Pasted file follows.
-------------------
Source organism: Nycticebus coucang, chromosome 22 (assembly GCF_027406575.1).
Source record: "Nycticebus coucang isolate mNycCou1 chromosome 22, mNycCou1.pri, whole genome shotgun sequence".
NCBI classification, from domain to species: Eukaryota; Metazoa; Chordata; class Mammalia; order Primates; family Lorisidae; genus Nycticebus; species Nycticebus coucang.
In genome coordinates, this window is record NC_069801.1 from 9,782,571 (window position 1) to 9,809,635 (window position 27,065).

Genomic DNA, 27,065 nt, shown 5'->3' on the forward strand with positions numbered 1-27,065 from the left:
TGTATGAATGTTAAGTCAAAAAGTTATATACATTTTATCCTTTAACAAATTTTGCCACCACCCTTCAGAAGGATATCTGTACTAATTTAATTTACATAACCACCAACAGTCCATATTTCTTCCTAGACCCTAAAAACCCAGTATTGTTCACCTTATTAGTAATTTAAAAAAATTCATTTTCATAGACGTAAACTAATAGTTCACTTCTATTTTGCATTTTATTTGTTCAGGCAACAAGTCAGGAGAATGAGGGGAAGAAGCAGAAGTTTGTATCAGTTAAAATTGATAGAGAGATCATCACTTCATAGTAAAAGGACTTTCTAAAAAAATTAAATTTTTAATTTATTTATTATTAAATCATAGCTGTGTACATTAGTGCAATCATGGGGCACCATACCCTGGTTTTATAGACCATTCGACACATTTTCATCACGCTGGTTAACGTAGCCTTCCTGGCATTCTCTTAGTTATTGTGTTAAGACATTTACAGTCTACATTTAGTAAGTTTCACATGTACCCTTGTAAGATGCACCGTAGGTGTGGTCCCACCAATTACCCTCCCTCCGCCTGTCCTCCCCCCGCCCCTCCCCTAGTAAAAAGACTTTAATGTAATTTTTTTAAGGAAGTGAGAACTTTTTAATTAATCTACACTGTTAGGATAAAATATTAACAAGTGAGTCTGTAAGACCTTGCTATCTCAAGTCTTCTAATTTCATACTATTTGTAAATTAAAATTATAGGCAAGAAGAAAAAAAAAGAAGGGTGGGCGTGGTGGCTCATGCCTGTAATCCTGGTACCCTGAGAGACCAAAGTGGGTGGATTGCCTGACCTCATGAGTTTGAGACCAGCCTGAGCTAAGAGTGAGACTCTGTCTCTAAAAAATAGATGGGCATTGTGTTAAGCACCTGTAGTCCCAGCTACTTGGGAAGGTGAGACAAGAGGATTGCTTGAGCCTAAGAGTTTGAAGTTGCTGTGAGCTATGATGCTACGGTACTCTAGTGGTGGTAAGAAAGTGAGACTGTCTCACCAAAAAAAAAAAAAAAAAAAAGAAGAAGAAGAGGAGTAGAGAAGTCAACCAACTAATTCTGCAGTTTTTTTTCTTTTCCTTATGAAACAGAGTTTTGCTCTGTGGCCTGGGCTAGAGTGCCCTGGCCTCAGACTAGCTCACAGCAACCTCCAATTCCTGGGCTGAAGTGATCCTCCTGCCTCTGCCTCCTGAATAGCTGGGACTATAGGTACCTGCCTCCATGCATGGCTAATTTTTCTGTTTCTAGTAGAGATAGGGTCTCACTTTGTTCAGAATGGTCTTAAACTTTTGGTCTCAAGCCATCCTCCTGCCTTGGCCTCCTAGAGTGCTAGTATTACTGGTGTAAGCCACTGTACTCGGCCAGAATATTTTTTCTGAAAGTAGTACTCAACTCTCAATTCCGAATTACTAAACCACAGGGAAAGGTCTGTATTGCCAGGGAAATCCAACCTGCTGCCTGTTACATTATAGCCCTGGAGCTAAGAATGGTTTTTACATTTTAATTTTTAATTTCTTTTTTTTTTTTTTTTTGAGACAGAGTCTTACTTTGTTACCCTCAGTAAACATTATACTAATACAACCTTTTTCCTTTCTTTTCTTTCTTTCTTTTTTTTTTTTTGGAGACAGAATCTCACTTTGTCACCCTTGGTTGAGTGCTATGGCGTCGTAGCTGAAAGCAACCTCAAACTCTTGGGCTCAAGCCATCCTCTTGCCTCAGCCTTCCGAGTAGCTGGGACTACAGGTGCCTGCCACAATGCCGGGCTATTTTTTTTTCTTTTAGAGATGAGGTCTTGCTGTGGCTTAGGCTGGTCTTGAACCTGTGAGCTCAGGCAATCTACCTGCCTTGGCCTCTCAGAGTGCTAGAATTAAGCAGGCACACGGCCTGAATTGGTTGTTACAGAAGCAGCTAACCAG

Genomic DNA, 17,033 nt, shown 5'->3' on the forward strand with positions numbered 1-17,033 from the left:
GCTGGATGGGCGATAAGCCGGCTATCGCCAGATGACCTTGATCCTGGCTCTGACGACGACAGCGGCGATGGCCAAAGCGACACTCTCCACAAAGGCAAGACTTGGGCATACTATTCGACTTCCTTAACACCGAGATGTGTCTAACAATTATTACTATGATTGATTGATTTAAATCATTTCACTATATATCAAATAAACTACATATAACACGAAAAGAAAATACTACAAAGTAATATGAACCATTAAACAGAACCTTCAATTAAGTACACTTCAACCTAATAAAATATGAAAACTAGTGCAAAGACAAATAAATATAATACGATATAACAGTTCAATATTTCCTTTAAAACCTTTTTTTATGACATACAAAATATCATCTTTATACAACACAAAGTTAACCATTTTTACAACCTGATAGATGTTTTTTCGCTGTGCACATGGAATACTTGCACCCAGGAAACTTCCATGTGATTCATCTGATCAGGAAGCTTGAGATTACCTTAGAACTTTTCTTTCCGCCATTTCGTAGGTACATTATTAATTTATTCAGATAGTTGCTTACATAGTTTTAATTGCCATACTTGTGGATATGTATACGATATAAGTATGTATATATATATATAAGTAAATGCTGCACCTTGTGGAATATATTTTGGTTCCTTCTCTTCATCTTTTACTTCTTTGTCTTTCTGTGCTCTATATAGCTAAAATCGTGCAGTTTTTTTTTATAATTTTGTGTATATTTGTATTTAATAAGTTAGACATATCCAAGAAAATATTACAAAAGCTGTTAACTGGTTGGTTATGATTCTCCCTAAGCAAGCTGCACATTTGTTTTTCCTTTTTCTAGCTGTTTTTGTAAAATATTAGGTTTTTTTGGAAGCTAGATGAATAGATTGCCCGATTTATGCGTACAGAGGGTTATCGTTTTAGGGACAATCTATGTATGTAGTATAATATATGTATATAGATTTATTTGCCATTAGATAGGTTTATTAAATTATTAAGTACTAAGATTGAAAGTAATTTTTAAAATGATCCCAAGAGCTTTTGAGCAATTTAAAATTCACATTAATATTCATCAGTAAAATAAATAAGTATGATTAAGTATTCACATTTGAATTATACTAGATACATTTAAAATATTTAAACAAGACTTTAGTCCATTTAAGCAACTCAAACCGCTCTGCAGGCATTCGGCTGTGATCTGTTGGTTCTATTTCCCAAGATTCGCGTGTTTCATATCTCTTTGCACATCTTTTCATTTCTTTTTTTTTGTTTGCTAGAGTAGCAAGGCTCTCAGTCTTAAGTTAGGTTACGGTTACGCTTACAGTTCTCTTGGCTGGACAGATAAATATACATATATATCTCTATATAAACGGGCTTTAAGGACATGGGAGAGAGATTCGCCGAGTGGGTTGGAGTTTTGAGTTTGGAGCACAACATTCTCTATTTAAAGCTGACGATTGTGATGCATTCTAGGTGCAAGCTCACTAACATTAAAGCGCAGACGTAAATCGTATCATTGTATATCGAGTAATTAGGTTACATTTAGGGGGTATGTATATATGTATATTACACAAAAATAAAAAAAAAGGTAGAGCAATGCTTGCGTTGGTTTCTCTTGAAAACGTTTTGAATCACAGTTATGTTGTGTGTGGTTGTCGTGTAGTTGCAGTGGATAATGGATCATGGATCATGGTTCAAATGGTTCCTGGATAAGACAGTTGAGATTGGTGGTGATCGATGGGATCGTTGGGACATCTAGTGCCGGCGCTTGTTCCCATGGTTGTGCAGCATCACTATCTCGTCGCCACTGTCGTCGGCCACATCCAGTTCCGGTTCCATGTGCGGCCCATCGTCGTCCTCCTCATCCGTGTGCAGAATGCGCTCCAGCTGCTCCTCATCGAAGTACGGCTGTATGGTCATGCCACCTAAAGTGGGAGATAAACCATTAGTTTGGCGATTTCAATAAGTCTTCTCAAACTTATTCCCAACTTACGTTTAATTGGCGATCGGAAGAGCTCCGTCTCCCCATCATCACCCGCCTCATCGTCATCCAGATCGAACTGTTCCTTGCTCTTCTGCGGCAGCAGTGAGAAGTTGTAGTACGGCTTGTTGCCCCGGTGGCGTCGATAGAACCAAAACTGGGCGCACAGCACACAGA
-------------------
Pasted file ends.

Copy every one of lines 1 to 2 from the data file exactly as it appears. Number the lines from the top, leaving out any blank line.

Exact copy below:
Source organism: Nycticebus coucang, chromosome 22 (assembly GCF_027406575.1).
Source record: "Nycticebus coucang isolate mNycCou1 chromosome 22, mNycCou1.pri, whole genome shotgun sequence".